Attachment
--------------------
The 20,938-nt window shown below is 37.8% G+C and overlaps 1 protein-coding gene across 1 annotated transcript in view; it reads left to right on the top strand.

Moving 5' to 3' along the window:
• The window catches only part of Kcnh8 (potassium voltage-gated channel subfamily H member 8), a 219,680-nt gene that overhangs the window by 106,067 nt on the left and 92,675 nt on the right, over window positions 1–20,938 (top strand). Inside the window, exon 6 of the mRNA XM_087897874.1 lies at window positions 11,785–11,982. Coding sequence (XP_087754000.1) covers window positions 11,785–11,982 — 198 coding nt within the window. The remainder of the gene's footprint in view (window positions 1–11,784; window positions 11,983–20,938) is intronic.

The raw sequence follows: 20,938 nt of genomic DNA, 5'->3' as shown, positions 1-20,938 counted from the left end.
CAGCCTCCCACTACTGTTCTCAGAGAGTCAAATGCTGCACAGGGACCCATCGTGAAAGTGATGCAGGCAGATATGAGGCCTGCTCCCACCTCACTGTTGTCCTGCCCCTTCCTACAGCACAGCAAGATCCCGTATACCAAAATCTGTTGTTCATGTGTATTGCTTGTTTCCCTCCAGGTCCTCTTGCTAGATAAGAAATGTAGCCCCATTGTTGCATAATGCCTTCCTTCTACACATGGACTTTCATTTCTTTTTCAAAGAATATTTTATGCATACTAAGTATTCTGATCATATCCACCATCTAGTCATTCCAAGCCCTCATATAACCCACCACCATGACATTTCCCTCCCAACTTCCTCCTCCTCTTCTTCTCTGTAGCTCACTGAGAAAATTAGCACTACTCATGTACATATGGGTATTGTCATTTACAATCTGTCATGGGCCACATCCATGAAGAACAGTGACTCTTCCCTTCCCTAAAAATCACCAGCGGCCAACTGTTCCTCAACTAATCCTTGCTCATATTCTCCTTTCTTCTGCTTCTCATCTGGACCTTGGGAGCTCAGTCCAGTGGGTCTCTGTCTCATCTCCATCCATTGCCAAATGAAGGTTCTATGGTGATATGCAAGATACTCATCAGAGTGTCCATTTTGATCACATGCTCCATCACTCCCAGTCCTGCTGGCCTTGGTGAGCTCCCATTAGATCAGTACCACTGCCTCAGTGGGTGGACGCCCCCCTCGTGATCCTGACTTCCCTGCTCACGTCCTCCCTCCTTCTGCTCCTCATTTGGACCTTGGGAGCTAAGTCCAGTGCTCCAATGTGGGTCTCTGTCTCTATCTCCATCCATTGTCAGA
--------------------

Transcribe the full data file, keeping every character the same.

The 20,938-nt window shown below is 37.8% G+C and overlaps 1 protein-coding gene across 1 annotated transcript in view; it reads left to right on the top strand.

Moving 5' to 3' along the window:
• The window catches only part of Kcnh8 (potassium voltage-gated channel subfamily H member 8), a 219,680-nt gene that overhangs the window by 106,067 nt on the left and 92,675 nt on the right, over window positions 1–20,938 (top strand). Inside the window, exon 6 of the mRNA XM_087897874.1 lies at window positions 11,785–11,982. Coding sequence (XP_087754000.1) covers window positions 11,785–11,982 — 198 coding nt within the window. The remainder of the gene's footprint in view (window positions 1–11,784; window positions 11,983–20,938) is intronic.

The raw sequence follows: 20,938 nt of genomic DNA, 5'->3' as shown, positions 1-20,938 counted from the left end.
CAGCCTCCCACTACTGTTCTCAGAGAGTCAAATGCTGCACAGGGACCCATCGTGAAAGTGATGCAGGCAGATATGAGGCCTGCTCCCACCTCACTGTTGTCCTGCCCCTTCCTACAGCACAGCAAGATCCCGTATACCAAAATCTGTTGTTCATGTGTATTGCTTGTTTCCCTCCAGGTCCTCTTGCTAGATAAGAAATGTAGCCCCATTGTTGCATAATGCCTTCCTTCTACACATGGACTTTCATTTCTTTTTCAAAGAATATTTTATGCATACTAAGTATTCTGATCATATCCACCATCTAGTCATTCCAAGCCCTCATATAACCCACCACCATGACATTTCCCTCCCAACTTCCTCCTCCTCTTCTTCTCTGTAGCTCACTGAGAAAATTAGCACTACTCATGTACATATGGGTATTGTCATTTACAATCTGTCATGGGCCACATCCATGAAGAACAGTGACTCTTCCCTTCCCTAAAAATCACCAGCGGCCAACTGTTCCTCAACTAATCCTTGCTCATATTCTCCTTTCTTCTGCTTCTCATCTGGACCTTGGGAGCTCAGTCCAGTGGGTCTCTGTCTCATCTCCATCCATTGCCAAATGAAGGTTCTATGGTGATATGCAAGATACTCATCAGAGTGTCCATTTTGATCACATGCTCCATCACTCCCAGTCCTGCTGGCCTTGGTGAGCTCCCATTAGATCAGTACCACTGCCTCAGTGGGTGGACGCCCCCCTCGTGATCCTGACTTCCCTGCTCACGTCCTCCCTCCTTCTGCTCCTCATTTGGACCTTGGGAGCTAAGTCCAGTGCTCCAATGTGGGTCTCTGTCTCTATCTCCATCCATTGTCAGA